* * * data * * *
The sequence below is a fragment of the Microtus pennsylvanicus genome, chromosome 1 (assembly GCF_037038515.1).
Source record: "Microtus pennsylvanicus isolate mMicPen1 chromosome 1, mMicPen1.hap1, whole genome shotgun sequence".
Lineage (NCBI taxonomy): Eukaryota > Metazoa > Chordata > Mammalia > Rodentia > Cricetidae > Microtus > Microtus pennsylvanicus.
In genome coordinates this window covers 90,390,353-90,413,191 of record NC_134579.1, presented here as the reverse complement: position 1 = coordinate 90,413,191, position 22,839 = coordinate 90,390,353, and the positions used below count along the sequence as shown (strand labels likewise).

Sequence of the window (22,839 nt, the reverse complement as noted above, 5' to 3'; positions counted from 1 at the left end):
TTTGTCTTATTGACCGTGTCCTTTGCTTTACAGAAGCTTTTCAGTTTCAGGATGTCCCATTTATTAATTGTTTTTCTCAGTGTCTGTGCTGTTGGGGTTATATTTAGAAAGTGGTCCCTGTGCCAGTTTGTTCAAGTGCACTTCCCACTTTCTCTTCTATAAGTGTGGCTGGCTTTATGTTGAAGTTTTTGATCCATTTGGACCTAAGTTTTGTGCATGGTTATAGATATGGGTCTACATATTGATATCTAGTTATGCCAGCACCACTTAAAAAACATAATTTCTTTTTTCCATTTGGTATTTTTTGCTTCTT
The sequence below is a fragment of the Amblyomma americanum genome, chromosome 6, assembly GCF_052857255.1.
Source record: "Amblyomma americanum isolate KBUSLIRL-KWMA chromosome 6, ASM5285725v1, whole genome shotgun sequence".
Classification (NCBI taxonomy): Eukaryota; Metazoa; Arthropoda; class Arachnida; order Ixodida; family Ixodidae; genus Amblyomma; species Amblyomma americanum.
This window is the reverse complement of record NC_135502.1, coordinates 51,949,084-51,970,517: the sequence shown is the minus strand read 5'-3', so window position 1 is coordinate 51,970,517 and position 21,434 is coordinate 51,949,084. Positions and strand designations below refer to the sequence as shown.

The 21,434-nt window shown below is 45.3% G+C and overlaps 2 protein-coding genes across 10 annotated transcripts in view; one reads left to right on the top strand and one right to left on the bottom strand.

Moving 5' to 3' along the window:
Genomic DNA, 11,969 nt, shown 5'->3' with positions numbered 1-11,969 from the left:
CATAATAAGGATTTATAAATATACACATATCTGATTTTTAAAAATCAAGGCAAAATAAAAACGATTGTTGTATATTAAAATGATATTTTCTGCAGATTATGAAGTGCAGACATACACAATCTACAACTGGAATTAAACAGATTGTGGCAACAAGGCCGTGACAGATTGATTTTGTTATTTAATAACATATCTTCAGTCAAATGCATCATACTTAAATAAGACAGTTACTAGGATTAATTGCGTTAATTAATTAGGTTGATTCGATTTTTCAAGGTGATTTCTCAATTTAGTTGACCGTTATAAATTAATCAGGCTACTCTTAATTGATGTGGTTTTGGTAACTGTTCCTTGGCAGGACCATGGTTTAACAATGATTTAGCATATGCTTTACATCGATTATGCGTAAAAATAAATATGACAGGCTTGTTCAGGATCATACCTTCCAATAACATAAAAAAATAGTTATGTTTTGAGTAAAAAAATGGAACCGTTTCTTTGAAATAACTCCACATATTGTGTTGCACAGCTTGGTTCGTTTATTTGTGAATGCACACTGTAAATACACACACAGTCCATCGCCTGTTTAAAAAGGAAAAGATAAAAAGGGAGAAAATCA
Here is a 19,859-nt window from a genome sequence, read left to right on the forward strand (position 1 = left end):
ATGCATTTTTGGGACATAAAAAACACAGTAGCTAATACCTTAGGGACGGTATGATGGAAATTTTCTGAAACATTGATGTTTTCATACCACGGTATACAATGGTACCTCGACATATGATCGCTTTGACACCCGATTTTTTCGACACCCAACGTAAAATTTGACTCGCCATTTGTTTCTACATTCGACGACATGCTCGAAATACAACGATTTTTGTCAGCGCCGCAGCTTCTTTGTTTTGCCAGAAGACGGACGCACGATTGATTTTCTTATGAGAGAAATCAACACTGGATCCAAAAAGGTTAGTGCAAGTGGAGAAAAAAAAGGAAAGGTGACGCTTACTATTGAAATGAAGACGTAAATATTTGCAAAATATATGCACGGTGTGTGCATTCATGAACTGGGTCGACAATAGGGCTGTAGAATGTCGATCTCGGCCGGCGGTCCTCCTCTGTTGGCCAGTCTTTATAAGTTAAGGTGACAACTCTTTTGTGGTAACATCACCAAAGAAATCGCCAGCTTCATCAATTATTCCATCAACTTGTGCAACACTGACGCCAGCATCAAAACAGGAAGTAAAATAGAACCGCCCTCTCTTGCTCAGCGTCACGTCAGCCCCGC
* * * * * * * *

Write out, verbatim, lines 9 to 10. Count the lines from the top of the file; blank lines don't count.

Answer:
Classification (NCBI taxonomy): Eukaryota; Metazoa; Arthropoda; class Arachnida; order Ixodida; family Ixodidae; genus Amblyomma; species Amblyomma americanum.
This window is the reverse complement of record NC_135502.1, coordinates 51,949,084-51,970,517: the sequence shown is the minus strand read 5'-3', so window position 1 is coordinate 51,970,517 and position 21,434 is coordinate 51,949,084. Positions and strand designations below refer to the sequence as shown.